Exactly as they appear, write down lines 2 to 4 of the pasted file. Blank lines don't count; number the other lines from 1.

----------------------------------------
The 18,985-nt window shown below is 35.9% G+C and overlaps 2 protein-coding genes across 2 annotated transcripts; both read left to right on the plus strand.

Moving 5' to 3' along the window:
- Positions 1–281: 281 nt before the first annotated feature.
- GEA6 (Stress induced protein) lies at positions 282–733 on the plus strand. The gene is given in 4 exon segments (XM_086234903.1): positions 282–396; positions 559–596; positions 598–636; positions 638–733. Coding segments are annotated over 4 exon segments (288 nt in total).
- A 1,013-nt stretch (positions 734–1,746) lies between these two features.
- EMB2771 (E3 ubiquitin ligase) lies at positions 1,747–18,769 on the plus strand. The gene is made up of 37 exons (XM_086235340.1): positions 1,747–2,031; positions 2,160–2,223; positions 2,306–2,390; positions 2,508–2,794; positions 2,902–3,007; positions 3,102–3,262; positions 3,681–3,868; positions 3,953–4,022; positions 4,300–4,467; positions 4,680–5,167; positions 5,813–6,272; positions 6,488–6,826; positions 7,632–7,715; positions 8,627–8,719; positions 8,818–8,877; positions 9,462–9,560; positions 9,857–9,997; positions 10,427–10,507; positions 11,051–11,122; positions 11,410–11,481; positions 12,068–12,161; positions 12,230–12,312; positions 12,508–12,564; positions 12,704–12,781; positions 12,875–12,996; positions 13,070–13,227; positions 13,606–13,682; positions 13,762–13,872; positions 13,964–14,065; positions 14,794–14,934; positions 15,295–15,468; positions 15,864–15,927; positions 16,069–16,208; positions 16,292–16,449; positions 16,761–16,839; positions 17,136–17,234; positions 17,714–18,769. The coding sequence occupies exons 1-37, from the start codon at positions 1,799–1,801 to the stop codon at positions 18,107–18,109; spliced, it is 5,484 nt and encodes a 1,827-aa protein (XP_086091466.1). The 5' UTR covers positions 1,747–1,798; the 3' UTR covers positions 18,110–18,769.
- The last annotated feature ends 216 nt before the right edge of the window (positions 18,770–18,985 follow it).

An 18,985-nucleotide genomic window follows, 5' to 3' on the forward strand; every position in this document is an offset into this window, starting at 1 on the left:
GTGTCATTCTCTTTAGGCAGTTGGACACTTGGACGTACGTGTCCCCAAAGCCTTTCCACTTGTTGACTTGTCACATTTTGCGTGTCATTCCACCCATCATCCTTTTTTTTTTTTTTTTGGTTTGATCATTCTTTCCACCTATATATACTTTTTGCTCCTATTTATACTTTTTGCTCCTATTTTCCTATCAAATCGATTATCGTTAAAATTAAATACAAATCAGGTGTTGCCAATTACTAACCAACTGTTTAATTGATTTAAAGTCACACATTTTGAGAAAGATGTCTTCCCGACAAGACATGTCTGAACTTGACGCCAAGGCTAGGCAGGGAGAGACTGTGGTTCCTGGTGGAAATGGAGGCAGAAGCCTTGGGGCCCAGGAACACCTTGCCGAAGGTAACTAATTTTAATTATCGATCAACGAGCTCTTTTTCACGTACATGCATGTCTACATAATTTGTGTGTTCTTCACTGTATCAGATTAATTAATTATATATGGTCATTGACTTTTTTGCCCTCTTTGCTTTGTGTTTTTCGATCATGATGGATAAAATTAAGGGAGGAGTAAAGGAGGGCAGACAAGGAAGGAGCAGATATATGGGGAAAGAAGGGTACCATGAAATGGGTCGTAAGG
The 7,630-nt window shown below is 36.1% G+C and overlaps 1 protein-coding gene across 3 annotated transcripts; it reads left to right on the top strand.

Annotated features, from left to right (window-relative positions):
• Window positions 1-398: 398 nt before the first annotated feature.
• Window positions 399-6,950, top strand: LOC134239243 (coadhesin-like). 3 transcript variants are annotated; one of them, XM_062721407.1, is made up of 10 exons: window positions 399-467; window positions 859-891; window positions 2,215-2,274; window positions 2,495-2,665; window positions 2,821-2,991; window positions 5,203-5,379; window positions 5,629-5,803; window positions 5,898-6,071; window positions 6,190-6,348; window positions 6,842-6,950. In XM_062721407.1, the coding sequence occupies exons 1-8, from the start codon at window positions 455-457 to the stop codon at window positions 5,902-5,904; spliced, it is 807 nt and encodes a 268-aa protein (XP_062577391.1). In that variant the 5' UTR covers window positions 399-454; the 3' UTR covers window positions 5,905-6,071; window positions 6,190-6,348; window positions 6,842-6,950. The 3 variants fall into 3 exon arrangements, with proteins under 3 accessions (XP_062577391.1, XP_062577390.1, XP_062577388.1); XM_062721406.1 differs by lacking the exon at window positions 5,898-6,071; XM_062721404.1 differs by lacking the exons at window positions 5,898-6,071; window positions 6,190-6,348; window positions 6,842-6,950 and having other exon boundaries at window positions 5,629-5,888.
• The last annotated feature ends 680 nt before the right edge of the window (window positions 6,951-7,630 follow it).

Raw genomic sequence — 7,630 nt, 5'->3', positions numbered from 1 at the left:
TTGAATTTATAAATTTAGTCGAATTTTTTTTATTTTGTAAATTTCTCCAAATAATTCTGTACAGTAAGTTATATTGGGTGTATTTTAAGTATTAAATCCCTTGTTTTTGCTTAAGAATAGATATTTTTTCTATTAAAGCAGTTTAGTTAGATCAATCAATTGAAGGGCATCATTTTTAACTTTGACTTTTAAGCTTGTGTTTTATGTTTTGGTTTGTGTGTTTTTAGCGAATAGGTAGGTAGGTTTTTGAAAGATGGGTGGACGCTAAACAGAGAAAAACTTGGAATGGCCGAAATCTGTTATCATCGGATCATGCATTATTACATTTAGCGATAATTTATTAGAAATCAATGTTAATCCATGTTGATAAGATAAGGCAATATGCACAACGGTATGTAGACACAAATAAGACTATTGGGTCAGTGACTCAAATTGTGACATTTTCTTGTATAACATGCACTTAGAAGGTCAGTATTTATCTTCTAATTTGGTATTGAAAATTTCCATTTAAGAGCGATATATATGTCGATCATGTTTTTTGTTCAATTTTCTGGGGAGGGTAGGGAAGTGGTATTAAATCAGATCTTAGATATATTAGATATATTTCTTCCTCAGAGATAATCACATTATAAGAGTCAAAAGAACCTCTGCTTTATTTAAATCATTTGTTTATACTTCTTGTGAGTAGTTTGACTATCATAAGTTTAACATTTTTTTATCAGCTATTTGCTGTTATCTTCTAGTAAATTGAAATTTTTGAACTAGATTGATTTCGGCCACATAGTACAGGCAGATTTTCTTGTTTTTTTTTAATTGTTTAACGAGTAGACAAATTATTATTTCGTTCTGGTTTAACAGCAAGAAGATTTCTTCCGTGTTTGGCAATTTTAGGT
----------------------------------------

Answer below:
Moving 5' to 3' along the window:
- Positions 1–281: 281 nt before the first annotated feature.
- GEA6 (Stress induced protein) lies at positions 282–733 on the plus strand. The gene is given in 4 exon segments (XM_086234903.1): positions 282–396; positions 559–596; positions 598–636; positions 638–733. Coding segments are annotated over 4 exon segments (288 nt in total).